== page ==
is it visible swelling or just a sense of swelling? Swelling could be due to an obstruction of the vein that drains blood from the affected areas (from the inside of the vein, like from thrombosis, or compressed from the outside by the clavicle or enlarged thyroid gland or lymph nodes or tumor in the chest). I’m talking about the veins in the upper chest (and the area around them), and it’s possible these veins were not included in a CT of the neck. A specialist that deals with vessels should be able to tell more. Before continuing with further investigations, the doctor should check the existing CT and tell if eventual enlarged thyroid can be excluded as a possible cause.

  • Jay

    Thank you very much and i really appreciate the timely response. My father said the swelling is not really visible from outside but he feels it and Dr’s said it wass minor. We will go back and ask for information from the Dr and will try to find a blood vessels specialist.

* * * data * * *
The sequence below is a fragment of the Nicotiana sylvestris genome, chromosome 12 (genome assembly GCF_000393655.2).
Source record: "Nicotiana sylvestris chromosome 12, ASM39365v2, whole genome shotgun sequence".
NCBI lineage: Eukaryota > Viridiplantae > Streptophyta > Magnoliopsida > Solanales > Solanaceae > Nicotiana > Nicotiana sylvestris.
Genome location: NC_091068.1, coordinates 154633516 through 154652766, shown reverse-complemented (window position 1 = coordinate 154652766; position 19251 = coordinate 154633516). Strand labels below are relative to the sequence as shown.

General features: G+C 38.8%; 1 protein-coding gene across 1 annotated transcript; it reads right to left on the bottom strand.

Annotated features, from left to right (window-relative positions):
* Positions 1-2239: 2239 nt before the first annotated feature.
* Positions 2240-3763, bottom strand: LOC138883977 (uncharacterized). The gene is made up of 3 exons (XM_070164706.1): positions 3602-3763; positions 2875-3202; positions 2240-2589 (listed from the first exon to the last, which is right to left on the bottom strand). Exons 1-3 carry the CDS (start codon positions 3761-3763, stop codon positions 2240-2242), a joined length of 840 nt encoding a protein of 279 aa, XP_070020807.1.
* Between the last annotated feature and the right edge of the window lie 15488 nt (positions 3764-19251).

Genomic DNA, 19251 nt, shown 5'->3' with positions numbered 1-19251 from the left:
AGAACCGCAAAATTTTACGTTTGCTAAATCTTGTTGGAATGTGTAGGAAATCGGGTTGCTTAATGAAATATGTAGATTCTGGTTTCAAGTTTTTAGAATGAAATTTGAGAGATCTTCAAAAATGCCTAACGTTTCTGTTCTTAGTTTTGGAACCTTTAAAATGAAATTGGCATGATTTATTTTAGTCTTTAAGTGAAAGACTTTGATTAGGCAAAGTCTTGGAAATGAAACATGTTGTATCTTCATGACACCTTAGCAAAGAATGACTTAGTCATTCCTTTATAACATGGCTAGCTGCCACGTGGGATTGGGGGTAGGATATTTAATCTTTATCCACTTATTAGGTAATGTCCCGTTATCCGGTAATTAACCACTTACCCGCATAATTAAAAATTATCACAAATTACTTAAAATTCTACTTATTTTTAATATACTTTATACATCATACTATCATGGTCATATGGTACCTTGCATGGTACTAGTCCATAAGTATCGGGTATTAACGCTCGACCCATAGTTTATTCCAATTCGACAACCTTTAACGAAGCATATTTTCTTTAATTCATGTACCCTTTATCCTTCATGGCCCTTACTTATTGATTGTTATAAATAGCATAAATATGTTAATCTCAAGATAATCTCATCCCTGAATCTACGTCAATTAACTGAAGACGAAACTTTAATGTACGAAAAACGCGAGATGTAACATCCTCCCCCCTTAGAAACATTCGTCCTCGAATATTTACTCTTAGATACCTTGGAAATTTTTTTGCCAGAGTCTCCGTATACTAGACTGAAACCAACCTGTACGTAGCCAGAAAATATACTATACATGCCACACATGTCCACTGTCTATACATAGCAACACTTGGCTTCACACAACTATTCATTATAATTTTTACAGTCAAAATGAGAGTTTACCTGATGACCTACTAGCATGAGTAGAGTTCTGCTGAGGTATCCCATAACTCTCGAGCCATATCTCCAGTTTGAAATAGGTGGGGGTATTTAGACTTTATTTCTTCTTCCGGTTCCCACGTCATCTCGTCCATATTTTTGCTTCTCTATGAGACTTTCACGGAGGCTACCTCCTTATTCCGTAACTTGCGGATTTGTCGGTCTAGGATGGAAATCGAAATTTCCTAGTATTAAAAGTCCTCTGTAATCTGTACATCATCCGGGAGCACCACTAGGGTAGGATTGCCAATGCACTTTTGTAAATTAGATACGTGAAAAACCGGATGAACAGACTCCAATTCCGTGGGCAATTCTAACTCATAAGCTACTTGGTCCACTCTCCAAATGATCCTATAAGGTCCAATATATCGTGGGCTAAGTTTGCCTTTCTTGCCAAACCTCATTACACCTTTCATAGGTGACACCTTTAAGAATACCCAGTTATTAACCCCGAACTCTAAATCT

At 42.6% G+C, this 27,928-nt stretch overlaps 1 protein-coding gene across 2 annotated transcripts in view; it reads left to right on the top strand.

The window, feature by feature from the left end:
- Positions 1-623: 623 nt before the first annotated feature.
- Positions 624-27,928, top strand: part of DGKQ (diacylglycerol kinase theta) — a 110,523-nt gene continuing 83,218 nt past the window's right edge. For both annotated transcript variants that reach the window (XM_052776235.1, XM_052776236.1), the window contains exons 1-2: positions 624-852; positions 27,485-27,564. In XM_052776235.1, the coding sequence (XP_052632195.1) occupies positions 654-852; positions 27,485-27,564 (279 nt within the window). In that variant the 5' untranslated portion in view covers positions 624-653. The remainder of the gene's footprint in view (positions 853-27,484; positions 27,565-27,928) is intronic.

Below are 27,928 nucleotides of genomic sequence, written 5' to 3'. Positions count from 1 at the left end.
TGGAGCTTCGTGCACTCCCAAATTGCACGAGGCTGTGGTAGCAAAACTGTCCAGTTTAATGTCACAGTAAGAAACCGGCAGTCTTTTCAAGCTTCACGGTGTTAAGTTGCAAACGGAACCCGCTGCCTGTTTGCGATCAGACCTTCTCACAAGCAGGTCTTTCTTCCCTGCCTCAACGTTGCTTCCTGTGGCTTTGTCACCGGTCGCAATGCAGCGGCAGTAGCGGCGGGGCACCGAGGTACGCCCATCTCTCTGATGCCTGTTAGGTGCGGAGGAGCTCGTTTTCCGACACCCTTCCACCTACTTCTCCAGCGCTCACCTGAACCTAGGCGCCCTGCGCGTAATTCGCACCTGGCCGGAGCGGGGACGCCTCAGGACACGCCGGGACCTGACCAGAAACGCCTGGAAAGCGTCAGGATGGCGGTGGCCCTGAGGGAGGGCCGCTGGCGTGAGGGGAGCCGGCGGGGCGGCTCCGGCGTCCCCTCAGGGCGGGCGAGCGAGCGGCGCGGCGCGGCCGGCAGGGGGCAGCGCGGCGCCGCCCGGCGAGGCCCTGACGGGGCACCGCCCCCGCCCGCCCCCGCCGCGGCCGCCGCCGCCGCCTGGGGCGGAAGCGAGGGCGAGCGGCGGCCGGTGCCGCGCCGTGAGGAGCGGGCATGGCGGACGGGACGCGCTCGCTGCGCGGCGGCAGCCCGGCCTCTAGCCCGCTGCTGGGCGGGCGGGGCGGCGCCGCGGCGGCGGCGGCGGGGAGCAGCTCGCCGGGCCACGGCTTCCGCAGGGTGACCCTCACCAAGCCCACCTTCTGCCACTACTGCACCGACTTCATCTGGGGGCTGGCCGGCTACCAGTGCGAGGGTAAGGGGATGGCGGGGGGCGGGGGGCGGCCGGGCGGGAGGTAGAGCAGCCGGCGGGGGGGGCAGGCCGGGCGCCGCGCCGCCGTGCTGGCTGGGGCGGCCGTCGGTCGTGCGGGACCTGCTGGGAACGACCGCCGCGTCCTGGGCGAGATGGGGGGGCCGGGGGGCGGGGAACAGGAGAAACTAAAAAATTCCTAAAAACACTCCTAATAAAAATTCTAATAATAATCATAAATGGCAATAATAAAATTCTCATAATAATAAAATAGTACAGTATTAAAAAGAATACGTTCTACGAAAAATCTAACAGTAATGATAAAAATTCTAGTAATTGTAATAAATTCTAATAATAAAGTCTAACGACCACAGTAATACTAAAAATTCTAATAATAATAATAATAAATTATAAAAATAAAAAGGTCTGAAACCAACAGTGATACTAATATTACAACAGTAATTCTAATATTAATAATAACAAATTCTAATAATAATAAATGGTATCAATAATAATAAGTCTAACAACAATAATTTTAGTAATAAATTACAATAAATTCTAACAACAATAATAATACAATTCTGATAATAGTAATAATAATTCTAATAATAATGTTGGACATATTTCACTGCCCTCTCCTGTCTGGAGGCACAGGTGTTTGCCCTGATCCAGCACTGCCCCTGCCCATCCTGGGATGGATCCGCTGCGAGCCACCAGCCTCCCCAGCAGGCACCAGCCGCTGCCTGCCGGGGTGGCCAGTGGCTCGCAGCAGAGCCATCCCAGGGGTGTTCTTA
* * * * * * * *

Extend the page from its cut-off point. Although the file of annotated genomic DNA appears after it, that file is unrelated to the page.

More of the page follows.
• Jan Modric


    if it is a real swelling, it can be caused by a compression of a vein or a lymphatic vessel that drain blood and lymph from the affected area. It is not necessary that a vein or lymph vessel themselves are affected, but there could be something pressing upon them, for example, eventually enlarged thyroid or inflammation of tissues near the clavicle. So your doctor may know better which exact specialist would be appropriate.

  • Felicia

    My fingers go numb with a variety of things; holding the phone while talking, holding a book to read, braiding hair and driving a stick shift truck. Should I be concerned or just keep switching hands to relieve the numbness?

  • Jan Modric


    this sounds like a carpal tunnel syndrome, where nerves that supply the fingers are compressed in the wrist. Common causes are repeated wrist use, arthritis, hypothyroidism, injury. Wrist rest or treatment of the underlying cause may help. I recommend you to try to find the cause and treat it to prevent permanent damage of the nerves.

  • Simon

    Hi, so glad I found this site and I am really hoping you might be able to help. About 7 weeks ago I woke with tingling left hand and elbow (ulnar nerve/funny bone). It persisted on and off for a few weeks with all fingers in my hand affected and tingling or going numb at times. 3 weeks ago my right arm has now also become affected, same sensations of pins and needles in all fingers that comes and goes.

    In the last week I have been feeling discomfort under the bicep where it meets the armpit in both arms with the discomfort and tingling shooting down my arm to elbow and also forearm and continued tingling fingers.